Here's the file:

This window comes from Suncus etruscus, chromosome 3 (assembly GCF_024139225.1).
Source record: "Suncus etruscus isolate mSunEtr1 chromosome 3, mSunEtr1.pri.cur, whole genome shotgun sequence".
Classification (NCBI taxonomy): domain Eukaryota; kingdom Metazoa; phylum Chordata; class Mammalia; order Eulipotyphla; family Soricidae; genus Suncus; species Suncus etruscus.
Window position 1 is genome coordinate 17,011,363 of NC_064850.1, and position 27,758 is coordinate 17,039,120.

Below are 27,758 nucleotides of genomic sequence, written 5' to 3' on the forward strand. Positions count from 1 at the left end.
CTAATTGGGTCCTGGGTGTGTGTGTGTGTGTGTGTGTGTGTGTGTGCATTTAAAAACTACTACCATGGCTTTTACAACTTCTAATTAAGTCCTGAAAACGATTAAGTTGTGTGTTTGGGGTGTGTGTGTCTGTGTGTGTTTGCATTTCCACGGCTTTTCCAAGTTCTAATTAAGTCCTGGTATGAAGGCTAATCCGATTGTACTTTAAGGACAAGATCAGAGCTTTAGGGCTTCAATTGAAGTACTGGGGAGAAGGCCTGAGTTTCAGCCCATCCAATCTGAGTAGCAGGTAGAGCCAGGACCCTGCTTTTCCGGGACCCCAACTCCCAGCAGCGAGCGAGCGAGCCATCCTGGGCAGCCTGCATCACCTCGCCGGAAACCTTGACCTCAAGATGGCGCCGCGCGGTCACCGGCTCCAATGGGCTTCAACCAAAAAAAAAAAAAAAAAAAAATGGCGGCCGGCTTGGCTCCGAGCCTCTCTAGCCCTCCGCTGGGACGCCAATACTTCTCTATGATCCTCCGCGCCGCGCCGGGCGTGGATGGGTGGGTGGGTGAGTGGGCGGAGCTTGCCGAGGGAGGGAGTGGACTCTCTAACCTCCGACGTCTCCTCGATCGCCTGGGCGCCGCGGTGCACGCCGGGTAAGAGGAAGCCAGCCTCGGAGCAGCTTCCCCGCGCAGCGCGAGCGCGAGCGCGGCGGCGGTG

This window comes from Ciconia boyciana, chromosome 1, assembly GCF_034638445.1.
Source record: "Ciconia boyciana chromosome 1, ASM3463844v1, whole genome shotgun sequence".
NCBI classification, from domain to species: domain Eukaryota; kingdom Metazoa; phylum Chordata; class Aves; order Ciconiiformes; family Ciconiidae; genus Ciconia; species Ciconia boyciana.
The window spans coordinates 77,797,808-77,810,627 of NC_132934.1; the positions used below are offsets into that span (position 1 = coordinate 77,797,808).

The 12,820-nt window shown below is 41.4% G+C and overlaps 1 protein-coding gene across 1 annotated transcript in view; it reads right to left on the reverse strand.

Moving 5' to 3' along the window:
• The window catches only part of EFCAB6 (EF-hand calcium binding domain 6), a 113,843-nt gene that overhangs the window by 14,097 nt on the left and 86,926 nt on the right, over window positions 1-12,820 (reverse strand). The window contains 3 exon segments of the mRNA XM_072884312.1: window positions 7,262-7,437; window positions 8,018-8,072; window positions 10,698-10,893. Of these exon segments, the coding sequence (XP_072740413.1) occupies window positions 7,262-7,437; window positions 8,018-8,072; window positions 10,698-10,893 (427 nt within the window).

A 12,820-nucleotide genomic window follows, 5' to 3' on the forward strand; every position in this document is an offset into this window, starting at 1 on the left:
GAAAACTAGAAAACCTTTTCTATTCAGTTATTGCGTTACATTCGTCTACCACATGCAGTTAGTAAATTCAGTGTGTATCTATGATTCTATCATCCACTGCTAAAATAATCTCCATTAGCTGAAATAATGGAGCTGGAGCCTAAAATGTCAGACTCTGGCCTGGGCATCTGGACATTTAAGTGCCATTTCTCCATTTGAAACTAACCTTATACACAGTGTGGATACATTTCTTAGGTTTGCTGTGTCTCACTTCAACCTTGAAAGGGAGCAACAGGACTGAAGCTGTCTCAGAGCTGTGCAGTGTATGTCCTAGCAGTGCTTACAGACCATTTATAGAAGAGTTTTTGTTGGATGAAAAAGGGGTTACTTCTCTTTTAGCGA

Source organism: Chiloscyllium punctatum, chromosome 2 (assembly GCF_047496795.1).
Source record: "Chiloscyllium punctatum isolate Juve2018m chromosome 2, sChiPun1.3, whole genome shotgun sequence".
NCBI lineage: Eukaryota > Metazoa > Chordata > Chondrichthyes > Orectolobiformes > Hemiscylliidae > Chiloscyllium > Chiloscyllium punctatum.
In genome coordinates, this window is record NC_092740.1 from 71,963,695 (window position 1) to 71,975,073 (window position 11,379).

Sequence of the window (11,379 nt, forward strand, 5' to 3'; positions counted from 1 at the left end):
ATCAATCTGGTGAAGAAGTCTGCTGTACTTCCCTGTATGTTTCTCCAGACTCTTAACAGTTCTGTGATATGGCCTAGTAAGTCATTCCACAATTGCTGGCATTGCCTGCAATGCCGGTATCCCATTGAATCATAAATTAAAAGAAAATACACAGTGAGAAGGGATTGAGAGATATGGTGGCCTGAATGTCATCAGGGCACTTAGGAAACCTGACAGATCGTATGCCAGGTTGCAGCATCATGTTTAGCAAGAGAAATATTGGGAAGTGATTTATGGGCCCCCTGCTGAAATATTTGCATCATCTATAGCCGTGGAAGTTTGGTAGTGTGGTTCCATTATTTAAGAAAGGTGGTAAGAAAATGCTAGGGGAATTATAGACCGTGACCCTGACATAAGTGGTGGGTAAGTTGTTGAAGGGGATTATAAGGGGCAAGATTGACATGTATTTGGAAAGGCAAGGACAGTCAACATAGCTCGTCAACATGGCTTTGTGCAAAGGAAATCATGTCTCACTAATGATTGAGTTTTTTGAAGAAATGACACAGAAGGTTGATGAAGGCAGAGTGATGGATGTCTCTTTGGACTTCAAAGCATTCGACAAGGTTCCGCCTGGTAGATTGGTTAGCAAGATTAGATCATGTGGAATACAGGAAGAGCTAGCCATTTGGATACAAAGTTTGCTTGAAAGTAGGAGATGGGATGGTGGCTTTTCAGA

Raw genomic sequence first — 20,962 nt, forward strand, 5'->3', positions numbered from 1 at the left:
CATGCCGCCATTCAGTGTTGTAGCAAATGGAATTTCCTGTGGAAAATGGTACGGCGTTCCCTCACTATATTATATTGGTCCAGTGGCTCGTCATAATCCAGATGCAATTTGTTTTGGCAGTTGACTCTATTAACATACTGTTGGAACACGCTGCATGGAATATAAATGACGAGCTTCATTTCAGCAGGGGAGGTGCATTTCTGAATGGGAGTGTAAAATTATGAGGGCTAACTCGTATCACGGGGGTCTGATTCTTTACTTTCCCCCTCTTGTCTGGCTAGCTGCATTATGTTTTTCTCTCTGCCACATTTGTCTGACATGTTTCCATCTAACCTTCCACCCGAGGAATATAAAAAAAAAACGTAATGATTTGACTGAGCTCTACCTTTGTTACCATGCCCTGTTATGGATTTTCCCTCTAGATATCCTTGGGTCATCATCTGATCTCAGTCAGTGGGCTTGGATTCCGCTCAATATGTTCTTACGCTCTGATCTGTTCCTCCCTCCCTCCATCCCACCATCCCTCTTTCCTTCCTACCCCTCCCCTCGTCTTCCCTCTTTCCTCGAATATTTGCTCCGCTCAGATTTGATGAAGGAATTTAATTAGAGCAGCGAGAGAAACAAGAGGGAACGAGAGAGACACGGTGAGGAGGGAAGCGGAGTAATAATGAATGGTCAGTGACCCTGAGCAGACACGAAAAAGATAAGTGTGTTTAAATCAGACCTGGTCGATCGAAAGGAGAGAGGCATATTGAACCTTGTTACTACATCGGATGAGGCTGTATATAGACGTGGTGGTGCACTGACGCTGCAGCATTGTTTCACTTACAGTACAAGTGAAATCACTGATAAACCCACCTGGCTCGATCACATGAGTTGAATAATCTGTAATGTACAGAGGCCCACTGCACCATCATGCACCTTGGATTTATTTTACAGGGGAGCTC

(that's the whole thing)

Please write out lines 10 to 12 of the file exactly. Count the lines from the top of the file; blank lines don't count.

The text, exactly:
The window spans coordinates 77,797,808-77,810,627 of NC_132934.1; the positions used below are offsets into that span (position 1 = coordinate 77,797,808).

The 12,820-nt window shown below is 41.4% G+C and overlaps 1 protein-coding gene across 1 annotated transcript in view; it reads right to left on the reverse strand.

Moving 5' to 3' along the window: